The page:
Iron Man 2

A second opinion from The Movie Snob

Iron Man 2 (C). I think Movie Man Mike gave this sequel high marks, but I just can’t go there. In fairness, I had a slight headache when I entered the theater, so maybe I wasn’t in the best shape to see a loud action movie. But my head was POUNDING by the time I left. Anyway, if you saw the first Iron Man, this is basically more of the same. Robert Downey, Jr. (Tropic Thunder) reprises his role as Tony Stark, a zillionaire businessman with a suit that gives him superpowers. Mickey Rourke (The Wrestler) steals most of his scenes as metal-mouthed villain Ivan Vanko. Scarlett Johansson (He’s Just Not That Into You) has surprisingly little screen time as girl-from-legal/secret-martial-arts-expert Natalie Rushman. Anyhoo, it’s loud, lots of stuff blows up, and the cuts are edited so fast you really never know what’s going on. Stay through the end credits for a scene that I guess hints at the contents of Iron Man 3.

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Iron Man 2

Movie Man Mike chimes in on a summer blockbuster

Iron Man 2 (B+). The general rule for sequels is that the second movie is not as good as the first. Not so with Iron Man 2. The sequel is at least as good as the first and probably better. Where the first movie was focused upon introducing the character and the concept, the second movie is able to develop the character further and bring some new challenges to Iron Man. This is a great Summer film because it’s full of high-stakes action scenes. The conflict in this movie comes from the fact that the military sees the Iron Man technology as a potential threat and it wants the technology for its own purposes. Iron Man, played by Robert Downey, Jr., assures the military that the technology is safe in his hands. Little does he know, a Russian villain named Ivan Vanko (Mickey Rourke) has the technology, and he develops his own super-suit. Add to the mix Justin Hammer (Sam Rockwell), who’s an arms dealer desperate to get the U.S. Government’s business, and you have a recipe for a potential catastrophe. The cast has a lot of surprising big names (also Don Cheadle, Scarlett Johansson, Gwyneth Paltrow, and Samuel L. Jackson), all of whom play their parts well and add flavor to the mix. If you don’t see this at the theaters, you should at least rent it. And if you haven’t seen the first one, check it out too (although it’s not a prerequisite to understanding and following the second film).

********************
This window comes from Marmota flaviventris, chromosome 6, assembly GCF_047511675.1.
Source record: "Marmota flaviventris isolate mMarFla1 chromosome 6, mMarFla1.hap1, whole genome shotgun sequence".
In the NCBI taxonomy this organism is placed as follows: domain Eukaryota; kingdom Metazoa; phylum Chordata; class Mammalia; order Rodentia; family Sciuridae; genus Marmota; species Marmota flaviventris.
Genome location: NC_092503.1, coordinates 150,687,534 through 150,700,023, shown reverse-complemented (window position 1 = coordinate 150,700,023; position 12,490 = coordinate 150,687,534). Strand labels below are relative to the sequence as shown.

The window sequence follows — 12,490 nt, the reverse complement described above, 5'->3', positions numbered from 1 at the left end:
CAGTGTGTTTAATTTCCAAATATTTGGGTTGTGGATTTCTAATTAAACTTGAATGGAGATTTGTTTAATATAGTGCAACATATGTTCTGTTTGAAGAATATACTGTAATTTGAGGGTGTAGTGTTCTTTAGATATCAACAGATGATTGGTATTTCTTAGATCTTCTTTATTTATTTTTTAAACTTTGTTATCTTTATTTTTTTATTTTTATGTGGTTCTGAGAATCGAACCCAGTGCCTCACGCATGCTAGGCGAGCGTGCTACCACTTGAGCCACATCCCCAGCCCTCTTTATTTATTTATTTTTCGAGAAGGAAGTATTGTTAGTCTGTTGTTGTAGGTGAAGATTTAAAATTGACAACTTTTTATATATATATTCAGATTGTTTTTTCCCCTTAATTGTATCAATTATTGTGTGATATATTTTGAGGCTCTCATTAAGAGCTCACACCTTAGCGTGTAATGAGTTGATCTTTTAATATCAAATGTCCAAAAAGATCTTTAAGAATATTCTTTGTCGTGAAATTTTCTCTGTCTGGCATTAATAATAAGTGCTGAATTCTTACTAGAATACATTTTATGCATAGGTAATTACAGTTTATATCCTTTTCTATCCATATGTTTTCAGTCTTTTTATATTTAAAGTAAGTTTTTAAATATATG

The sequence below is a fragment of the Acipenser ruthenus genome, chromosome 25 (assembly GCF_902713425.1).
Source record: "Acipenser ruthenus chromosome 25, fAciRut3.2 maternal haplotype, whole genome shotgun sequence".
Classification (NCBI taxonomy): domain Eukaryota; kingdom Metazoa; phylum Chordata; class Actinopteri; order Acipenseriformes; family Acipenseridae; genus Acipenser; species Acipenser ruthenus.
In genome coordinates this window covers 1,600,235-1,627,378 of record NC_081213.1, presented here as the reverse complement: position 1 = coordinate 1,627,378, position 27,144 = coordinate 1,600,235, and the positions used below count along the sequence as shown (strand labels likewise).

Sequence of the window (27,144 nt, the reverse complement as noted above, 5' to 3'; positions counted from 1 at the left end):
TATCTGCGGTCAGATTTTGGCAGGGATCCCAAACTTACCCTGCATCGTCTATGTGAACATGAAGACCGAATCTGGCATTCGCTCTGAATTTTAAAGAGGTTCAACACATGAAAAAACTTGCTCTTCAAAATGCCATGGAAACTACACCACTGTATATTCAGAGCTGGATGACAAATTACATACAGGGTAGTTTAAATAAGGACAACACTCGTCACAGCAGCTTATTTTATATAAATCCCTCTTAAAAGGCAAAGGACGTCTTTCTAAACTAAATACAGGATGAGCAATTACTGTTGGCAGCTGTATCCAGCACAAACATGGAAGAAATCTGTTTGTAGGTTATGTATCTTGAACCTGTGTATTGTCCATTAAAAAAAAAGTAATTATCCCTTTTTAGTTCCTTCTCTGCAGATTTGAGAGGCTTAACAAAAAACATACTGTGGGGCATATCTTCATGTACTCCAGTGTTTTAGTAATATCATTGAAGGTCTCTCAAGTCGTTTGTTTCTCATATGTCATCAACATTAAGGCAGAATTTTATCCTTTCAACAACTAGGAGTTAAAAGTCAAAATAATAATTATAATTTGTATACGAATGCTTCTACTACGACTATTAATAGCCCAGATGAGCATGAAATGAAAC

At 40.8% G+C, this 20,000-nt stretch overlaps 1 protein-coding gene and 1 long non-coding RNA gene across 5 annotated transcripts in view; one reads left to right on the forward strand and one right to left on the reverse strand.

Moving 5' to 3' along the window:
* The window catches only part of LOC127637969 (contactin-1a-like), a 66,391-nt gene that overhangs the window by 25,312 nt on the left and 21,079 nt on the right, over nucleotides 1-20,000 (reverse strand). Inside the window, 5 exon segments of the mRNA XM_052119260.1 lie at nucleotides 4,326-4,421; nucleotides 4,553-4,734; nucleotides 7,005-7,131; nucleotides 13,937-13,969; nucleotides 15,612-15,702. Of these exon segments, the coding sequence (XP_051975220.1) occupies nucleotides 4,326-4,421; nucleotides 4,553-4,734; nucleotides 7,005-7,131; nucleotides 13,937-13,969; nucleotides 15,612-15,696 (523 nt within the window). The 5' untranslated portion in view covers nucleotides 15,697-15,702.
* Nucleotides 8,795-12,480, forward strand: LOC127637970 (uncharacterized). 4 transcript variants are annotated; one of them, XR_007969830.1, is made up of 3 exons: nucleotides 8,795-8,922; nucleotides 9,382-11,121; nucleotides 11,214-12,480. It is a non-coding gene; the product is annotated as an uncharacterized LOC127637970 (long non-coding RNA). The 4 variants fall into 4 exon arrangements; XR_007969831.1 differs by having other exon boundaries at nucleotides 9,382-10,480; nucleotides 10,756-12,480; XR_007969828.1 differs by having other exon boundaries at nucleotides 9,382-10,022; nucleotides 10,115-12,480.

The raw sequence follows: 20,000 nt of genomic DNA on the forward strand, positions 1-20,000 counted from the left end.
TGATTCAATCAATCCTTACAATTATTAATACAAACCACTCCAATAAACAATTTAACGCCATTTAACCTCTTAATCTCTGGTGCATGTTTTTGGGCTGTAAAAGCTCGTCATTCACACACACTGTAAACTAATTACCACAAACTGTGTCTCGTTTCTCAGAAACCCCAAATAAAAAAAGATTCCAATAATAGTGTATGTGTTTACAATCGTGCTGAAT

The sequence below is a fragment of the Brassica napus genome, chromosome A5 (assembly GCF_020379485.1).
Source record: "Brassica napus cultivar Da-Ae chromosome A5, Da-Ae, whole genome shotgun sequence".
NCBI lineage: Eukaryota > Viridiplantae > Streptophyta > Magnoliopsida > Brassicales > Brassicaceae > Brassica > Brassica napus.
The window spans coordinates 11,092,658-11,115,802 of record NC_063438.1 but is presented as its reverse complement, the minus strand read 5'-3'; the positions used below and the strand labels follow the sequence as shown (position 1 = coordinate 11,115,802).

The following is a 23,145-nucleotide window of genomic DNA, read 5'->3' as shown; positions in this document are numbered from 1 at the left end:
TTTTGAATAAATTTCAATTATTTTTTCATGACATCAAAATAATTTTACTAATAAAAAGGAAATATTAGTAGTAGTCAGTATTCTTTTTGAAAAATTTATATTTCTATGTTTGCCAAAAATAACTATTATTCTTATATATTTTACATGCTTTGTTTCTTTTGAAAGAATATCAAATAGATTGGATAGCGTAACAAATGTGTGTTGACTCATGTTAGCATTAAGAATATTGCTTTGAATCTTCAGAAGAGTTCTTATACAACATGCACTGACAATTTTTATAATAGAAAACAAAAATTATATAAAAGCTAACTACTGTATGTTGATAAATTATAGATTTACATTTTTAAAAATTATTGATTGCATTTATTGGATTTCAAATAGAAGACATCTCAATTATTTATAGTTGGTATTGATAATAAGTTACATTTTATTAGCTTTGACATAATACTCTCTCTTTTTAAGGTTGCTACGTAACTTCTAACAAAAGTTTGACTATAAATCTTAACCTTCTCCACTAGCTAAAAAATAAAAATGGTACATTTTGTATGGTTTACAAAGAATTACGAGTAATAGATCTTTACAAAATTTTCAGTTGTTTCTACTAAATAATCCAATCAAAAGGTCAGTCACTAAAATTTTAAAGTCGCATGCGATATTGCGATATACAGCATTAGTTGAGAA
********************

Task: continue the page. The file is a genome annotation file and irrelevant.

The Movie Snob’s 2009 Year in Review!

Happy New Year, and welcome to my annual movie round-up. If I saw a movie in the theater in 2009, I consider it fair game for this column, even if it was technically a 2008 release. I saw 62 movies in the theater last year, and these are the most worthy of your attention.

Movie of the Year: My pick is The Hurt Locker, a taut thriller about the Iraq War that has a strong documentary feel to it. The actor who carries the movie, Jeremy Renner, does a heck of a job as a bomb-defusing expert. I think the movie recently came out on DVD, so check it out.

Runner Up: The number 2 spot goes to a 2008 release, The Wrestler, starring Mickey Rourke. He should have won the Oscar for his moving portrayal of a washed-up professional wrestler. The scenes in which he tries to reconnect with his estranged daughter, played by Evan Rachel Wood, are especially moving, but the whole movie is excellent.

Best Action/Adventure Flick: And my pick for the 3d best movie I saw this year would be District 9, the out-of-nowhere sci-fi movie about a shantytown of extraterrestrials living outside of Johannesburg, South Africa, and the clueless bureaucrat whose job is to push all the aliens into an even more remote concentration camp. I’m crossing my fingers for a sequel to this one! Honorable mention goes to J.J. Abrams’s reboot of the Star Trek franchise, even if he rewrote Trek history in the process.

Best Animated Feature: With the caveat that I haven’t seen The Princess and the Frog yet, I’ll go with the obvious choice of Up, in which a grumpy old man ties enough helium balloons to his house to fly all the way to South America. But except for the awesome opening montage that tells the whole story of the man’s life in just a few minutes, I didn’t think Up was really all that great.